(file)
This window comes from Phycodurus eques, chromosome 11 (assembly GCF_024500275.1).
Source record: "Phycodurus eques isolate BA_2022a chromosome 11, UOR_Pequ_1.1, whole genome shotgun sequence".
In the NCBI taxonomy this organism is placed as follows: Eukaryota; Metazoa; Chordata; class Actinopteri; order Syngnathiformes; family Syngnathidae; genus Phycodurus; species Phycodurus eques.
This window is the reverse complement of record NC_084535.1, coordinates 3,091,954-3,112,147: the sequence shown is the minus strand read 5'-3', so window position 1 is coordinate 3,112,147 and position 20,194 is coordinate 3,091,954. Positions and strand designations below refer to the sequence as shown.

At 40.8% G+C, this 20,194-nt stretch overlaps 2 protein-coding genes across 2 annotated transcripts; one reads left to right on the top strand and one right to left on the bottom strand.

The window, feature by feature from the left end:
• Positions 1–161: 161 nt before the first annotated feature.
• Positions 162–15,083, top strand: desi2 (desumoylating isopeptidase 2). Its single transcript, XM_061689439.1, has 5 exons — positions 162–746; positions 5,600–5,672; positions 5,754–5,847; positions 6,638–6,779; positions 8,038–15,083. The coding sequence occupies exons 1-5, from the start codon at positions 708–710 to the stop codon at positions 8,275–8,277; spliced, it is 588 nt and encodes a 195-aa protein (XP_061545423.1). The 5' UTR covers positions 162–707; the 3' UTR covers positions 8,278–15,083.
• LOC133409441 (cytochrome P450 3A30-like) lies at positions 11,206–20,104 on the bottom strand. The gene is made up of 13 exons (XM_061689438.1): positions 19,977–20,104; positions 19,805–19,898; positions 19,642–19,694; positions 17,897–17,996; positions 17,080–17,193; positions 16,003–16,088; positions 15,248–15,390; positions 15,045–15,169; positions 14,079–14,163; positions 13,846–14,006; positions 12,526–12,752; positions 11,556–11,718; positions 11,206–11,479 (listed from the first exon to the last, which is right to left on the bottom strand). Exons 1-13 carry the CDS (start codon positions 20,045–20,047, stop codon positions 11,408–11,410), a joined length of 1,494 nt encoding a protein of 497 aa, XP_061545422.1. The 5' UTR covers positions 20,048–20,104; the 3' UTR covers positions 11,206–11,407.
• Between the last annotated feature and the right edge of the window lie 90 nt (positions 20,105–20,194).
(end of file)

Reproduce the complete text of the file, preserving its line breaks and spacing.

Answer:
This window comes from Phycodurus eques, chromosome 11 (assembly GCF_024500275.1).
Source record: "Phycodurus eques isolate BA_2022a chromosome 11, UOR_Pequ_1.1, whole genome shotgun sequence".
In the NCBI taxonomy this organism is placed as follows: Eukaryota; Metazoa; Chordata; class Actinopteri; order Syngnathiformes; family Syngnathidae; genus Phycodurus; species Phycodurus eques.
This window is the reverse complement of record NC_084535.1, coordinates 3,091,954-3,112,147: the sequence shown is the minus strand read 5'-3', so window position 1 is coordinate 3,112,147 and position 20,194 is coordinate 3,091,954. Positions and strand designations below refer to the sequence as shown.

At 40.8% G+C, this 20,194-nt stretch overlaps 2 protein-coding genes across 2 annotated transcripts; one reads left to right on the top strand and one right to left on the bottom strand.

The window, feature by feature from the left end:
• Positions 1–161: 161 nt before the first annotated feature.
• Positions 162–15,083, top strand: desi2 (desumoylating isopeptidase 2). Its single transcript, XM_061689439.1, has 5 exons — positions 162–746; positions 5,600–5,672; positions 5,754–5,847; positions 6,638–6,779; positions 8,038–15,083. The coding sequence occupies exons 1-5, from the start codon at positions 708–710 to the stop codon at positions 8,275–8,277; spliced, it is 588 nt and encodes a 195-aa protein (XP_061545423.1). The 5' UTR covers positions 162–707; the 3' UTR covers positions 8,278–15,083.
• LOC133409441 (cytochrome P450 3A30-like) lies at positions 11,206–20,104 on the bottom strand. The gene is made up of 13 exons (XM_061689438.1): positions 19,977–20,104; positions 19,805–19,898; positions 19,642–19,694; positions 17,897–17,996; positions 17,080–17,193; positions 16,003–16,088; positions 15,248–15,390; positions 15,045–15,169; positions 14,079–14,163; positions 13,846–14,006; positions 12,526–12,752; positions 11,556–11,718; positions 11,206–11,479 (listed from the first exon to the last, which is right to left on the bottom strand). Exons 1-13 carry the CDS (start codon positions 20,045–20,047, stop codon positions 11,408–11,410), a joined length of 1,494 nt encoding a protein of 497 aa, XP_061545422.1. The 5' UTR covers positions 20,048–20,104; the 3' UTR covers positions 11,206–11,407.
• Between the last annotated feature and the right edge of the window lie 90 nt (positions 20,105–20,194).